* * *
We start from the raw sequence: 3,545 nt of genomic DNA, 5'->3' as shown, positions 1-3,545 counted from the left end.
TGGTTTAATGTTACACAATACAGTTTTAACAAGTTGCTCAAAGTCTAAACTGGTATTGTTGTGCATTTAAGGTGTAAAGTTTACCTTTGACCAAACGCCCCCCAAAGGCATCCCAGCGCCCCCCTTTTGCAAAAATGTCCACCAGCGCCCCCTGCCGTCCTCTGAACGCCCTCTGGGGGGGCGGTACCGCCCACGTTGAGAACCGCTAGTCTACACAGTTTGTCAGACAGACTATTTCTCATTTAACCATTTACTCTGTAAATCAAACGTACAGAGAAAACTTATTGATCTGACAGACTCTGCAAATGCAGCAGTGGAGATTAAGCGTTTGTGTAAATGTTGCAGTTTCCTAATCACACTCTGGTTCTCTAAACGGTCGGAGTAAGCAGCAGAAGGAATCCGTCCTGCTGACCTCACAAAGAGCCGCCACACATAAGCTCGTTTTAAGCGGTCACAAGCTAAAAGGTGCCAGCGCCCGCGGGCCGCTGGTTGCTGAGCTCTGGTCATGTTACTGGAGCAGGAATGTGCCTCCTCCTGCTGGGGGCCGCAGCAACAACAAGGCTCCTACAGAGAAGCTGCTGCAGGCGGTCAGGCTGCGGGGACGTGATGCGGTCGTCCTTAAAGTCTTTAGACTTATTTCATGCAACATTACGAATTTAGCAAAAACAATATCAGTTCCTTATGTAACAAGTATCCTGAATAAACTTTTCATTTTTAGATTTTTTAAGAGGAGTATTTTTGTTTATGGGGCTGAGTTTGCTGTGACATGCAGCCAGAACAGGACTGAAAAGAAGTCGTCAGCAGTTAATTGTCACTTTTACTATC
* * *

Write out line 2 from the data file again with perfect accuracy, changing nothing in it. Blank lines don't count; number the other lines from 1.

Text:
TGGTTTAATGTTACACAATACAGTTTTAACAAGTTGCTCAAAGTCTAAACTGGTATTGTTGTGCATTTAAGGTGTAAAGTTTACCTTTGACCAAACGCCCCCCAAAGGCATCCCAGCGCCCCCCTTTTGCAAAAATGTCCACCAGCGCCCCCTGCCGTCCTCTGAACGCCCTCTGGGGGGGCGGTACCGCCCACGTTGAGAACCGCTAGTCTACACAGTTTGTCAGACAGACTATTTCTCATTTAACCATTTACTCTGTAAATCAAACGTACAGAGAAAACTTATTGATCTGACAGACTCTGCAAATGCAGCAGTGGAGATTAAGCGTTTGTGTAAATGTTGCAGTTTCCTAATCACACTCTGGTTCTCTAAACGGTCGGAGTAAGCAGCAGAAGGAATCCGTCCTGCTGACCTCACAAAGAGCCGCCACACATAAGCTCGTTTTAAGCGGTCACAAGCTAAAAGGTGCCAGCGCCCGCGGGCCGCTGGTTGCTGAGCTCTGGTCATGTTACTGGAGCAGGAATGTGCCTCCTCCTGCTGGGGGCCGCAGCAACAACAAGGCTCCTACAGAGAAGCTGCTGCAGGCGGTCAGGCTGCGGGGACGTGATGCGGTCGTCCTTAAAGTCTTTAGACTTATTTCATGCAACATTACGAATTTAGCAAAAACAATATCAGTTCCTTATGTAACAAGTATCCTGAATAAACTTTTCATTTTTAGATTTTTTAAGAGGAGTATTTTTGTTTATGGGGCTGAGTTTGCTGTGACATGCAGCCAGAACAGGACTGAAAAGAAGTCGTCAGCAGTTAATTGTCACTTTTACTATC